• Introducing TouchKey

    Short version

    TouchKey is a small Mac application that lives on your status bar and on the Control Strip of your TouchBar (if you Mac has one).

    You can download TouchKey here, try it for a week, and activate it for USD 5.99 if you find it useful.

    You can configure TouchKey to send keyboard shortcuts to any running app, or to a Safari tab matching a given URL.

    TouchKey was born out of necessity. In this time when we are all working remotely, I found myself using Zoom, Slack, and Google Meet for conferencing, and I wanted a quick way to mute any of those tools quickly, from the TouchBar or the status bar.

    TouchKey status bar menu


    When researching for TouchBar, I found several competing alternatives, like Mutify, or Mic Drop.

    These apps work by muting the actual microphone in your Mac, something more akin to a hardware switch.

    TouchKey, on the other hand, is definitely a software switch. The main advantage I see (when used for muting) is that your peers at the call can quickly see your mute status, which turns out to be useful if you tend to start speaking without realising you are muted.

    Also, since TouchKey is a generic tool, you can configure it to send any keyboard shortcut to any running app. Do you open a new private Window Safari often? You can configure that shortcut.

    Slightly Longer version

    Ever since I got my first Mac, I was fascinated with small apps that were almost invisible for the user, but did a useful task.

    I remember back then (when the tool was Project Builder and not Xcode) trying to understand how to develop those small utilities, but failing both to understand basic Cocoa concepts but also to come up with a useful idea on what to develop.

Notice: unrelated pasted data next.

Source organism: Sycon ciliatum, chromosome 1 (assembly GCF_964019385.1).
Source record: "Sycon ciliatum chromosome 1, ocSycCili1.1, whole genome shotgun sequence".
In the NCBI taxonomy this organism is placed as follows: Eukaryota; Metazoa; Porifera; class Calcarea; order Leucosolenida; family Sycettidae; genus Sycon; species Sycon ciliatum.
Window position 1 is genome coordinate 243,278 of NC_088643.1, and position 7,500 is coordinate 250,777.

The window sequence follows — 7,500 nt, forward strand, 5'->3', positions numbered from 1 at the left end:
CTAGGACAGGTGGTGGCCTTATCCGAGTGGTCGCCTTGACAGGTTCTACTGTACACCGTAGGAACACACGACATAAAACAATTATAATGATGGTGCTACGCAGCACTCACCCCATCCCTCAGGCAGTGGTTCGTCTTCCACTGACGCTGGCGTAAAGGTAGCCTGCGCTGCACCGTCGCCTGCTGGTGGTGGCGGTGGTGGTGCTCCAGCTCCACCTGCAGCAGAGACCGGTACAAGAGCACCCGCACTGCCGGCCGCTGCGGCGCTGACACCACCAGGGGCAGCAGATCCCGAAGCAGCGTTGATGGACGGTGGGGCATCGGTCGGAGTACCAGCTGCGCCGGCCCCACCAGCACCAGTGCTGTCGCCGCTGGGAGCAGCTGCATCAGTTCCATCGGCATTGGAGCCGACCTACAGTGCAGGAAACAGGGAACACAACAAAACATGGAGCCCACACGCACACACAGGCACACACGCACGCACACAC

The combination of working a lot from home lately, and having conference calls using several different tools finally made it for me: I needed a global mute button on my Mac.

    I tried developing TouchKey with SwiftUI, but quickly found a few bugs that ended up being showstoppers, so mid-development I switched to the old and trusty AppKit, the same I’ve been scared more than 10 years ago.

  • Publish from Collected Notes to GitHub Pages

    My blog is a statically generated Jekyll site hosted on GitHub pages.

    While I do use Collected Notes to post some short things, I haven’t migrated my blog there since it will break all my past permalinks. However, I do love the simplicity to both write and publish quickly from any device that Collected Notes gives me.

    In order to keep the best of both worlds, I created a small GitHub Action, that I can trigger from my phone using Shortcuts, that will quickly import a note in Collected to a post in GitHub Pages.

    You can check the code here

    The important part is this shell script:

    curl --location $.json > note.json
    date_prefix=`date +%Y-%m-%d`
    markdown_name=${date_prefix}-`jq -r '.path' note.json`.markdown
    title=`jq -r '.title' note.json`
    cat <<EOF > ${post_path}  
    title: ${title}
    date: `date --iso-8601=seconds`
    `jq -r '.body' note.json`

    In order to run it, you have to:

    1. Create the GitHub Action.
    2. Create a Personal Token in GitHub.
    3. Import this Shortcut (or create your own!)
    4. From your iOS device, share a note in CN and choose the Shortcut.
    5. Check your new post in your blog!
  • Useful SQL queries for integrating GitLab in Metabase

    Recently I started playing with Metabase to create interesting visualizations and have the teams quickly check how we are working.

    One of the main tools we use is GitLab, so I needed the ability to query it. To be on the safe side, I configured the backup job to create a read-only mirror of the DB, and have Metabase access it.